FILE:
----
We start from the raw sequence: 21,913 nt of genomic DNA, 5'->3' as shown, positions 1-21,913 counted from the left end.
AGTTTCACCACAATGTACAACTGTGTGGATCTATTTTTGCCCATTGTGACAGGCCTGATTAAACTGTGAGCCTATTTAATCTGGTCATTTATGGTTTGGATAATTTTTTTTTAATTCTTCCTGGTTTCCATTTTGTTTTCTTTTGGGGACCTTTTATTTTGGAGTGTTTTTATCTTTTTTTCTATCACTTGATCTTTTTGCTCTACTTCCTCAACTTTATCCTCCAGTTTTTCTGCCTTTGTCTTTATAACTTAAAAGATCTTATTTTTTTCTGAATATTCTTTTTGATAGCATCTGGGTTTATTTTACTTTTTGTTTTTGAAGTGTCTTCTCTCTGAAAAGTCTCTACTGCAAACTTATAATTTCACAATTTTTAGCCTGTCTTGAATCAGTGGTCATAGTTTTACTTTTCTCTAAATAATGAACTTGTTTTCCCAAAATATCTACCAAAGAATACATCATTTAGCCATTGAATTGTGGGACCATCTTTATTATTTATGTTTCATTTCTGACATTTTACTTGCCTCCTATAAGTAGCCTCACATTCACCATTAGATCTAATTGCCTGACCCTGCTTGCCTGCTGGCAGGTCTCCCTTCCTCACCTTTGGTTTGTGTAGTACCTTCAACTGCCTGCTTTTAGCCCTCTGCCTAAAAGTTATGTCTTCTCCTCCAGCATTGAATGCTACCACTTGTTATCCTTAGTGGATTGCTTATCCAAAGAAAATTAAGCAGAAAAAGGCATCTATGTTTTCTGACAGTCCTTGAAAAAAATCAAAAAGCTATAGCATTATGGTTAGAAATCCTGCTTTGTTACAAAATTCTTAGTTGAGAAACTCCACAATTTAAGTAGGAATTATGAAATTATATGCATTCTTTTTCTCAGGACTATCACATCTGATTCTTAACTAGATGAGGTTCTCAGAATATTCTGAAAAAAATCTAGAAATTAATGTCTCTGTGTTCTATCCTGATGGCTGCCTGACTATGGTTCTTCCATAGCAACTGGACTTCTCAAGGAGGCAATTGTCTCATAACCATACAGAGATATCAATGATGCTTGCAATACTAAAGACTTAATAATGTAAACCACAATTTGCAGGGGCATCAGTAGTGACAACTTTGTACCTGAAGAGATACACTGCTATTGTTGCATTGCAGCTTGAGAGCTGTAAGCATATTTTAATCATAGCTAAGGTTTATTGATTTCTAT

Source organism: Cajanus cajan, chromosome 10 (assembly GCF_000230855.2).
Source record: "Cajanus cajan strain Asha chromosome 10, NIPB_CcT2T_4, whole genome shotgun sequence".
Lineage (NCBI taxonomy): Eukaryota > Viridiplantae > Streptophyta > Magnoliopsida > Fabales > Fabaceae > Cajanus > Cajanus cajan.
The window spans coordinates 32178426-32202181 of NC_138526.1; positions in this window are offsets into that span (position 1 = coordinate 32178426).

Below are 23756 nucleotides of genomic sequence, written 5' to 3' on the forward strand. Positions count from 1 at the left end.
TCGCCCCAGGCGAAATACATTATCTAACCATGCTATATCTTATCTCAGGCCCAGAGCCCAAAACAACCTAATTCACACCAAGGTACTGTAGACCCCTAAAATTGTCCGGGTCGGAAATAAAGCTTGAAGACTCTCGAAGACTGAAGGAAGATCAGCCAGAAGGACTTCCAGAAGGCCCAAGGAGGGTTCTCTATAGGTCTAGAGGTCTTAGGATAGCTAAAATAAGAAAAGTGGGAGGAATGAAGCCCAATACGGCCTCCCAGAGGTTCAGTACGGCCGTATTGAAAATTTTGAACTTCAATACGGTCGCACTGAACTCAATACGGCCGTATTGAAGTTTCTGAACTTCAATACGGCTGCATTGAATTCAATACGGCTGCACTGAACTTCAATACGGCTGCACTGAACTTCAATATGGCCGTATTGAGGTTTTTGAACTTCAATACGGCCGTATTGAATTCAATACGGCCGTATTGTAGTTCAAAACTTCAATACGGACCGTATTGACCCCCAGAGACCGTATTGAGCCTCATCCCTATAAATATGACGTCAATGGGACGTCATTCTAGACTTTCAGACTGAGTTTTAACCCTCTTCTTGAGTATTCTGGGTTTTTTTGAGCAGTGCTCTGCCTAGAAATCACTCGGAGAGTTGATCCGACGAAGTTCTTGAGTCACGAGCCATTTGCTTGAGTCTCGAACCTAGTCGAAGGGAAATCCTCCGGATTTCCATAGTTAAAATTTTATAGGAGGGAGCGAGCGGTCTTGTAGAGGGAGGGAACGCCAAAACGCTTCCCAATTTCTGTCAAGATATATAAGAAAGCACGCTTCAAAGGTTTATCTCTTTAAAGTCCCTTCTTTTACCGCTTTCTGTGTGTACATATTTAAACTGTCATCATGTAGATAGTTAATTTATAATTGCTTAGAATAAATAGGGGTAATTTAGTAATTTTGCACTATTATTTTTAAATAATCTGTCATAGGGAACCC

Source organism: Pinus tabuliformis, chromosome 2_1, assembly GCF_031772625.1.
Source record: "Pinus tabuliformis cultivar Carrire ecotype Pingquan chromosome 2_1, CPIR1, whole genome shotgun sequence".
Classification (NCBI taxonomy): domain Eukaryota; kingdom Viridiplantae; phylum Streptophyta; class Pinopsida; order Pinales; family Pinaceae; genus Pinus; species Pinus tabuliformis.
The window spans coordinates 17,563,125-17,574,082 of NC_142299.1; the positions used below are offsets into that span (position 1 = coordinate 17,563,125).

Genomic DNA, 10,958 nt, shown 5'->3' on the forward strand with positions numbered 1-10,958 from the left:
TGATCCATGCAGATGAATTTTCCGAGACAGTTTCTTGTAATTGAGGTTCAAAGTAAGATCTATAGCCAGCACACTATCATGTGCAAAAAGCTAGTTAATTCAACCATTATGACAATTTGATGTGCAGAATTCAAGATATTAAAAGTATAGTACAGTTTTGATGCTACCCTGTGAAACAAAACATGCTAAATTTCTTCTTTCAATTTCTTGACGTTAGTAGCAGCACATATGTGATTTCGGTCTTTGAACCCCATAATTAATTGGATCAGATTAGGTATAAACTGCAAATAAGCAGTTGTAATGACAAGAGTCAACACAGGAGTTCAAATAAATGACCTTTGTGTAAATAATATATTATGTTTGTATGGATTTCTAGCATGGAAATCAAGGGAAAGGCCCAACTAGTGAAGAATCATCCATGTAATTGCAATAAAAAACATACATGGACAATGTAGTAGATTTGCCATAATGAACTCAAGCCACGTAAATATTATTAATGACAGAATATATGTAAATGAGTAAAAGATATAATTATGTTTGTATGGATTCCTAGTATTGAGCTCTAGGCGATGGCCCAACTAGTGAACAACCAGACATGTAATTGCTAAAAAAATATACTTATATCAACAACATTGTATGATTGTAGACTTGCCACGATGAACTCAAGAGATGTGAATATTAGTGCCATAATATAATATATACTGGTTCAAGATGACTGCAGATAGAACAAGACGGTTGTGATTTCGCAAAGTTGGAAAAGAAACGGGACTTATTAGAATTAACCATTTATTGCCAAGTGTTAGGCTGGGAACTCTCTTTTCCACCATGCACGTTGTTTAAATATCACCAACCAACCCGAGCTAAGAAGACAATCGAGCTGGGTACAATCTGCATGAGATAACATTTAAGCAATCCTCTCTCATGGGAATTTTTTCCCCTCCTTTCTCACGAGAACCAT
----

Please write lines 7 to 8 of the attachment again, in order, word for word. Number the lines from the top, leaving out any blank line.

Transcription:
Below are 23756 nucleotides of genomic sequence, written 5' to 3' on the forward strand. Positions count from 1 at the left end.
TCGCCCCAGGCGAAATACATTATCTAACCATGCTATATCTTATCTCAGGCCCAGAGCCCAAAACAACCTAATTCACACCAAGGTACTGTAGACCCCTAAAATTGTCCGGGTCGGAAATAAAGCTTGAAGACTCTCGAAGACTGAAGGAAGATCAGCCAGAAGGACTTCCAGAAGGCCCAAGGAGGGTTCTCTATAGGTCTAGAGGTCTTAGGATAGCTAAAATAAGAAAAGTGGGAGGAATGAAGCCCAATACGGCCTCCCAGAGGTTCAGTACGGCCGTATTGAAAATTTTGAACTTCAATACGGTCGCACTGAACTCAATACGGCCGTATTGAAGTTTCTGAACTTCAATACGGCTGCATTGAATTCAATACGGCTGCACTGAACTTCAATACGGCTGCACTGAACTTCAATATGGCCGTATTGAGGTTTTTGAACTTCAATACGGCCGTATTGAATTCAATACGGCCGTATTGTAGTTCAAAACTTCAATACGGACCGTATTGACCCCCAGAGACCGTATTGAGCCTCATCCCTATAAATATGACGTCAATGGGACGTCATTCTAGACTTTCAGACTGAGTTTTAACCCTCTTCTTGAGTATTCTGGGTTTTTTTGAGCAGTGCTCTGCCTAGAAATCACTCGGAGAGTTGATCCGACGAAGTTCTTGAGTCACGAGCCATTTGCTTGAGTCTCGAACCTAGTCGAAGGGAAATCCTCCGGATTTCCATAGTTAAAATTTTATAGGAGGGAGCGAGCGGTCTTGTAGAGGGAGGGAACGCCAAAACGCTTCCCAATTTCTGTCAAGATATATAAGAAAGCACGCTTCAAAGGTTTATCTCTTTAAAGTCCCTTCTTTTACCGCTTTCTGTGTGTACATATTTAAACTGTCATCATGTAGATAGTTAATTTATAATTGCTTAGAATAAATAGGGGTAATTTAGTAATTTTGCACTATTATTTTTAAATAATCTGTCATAGGGAACCC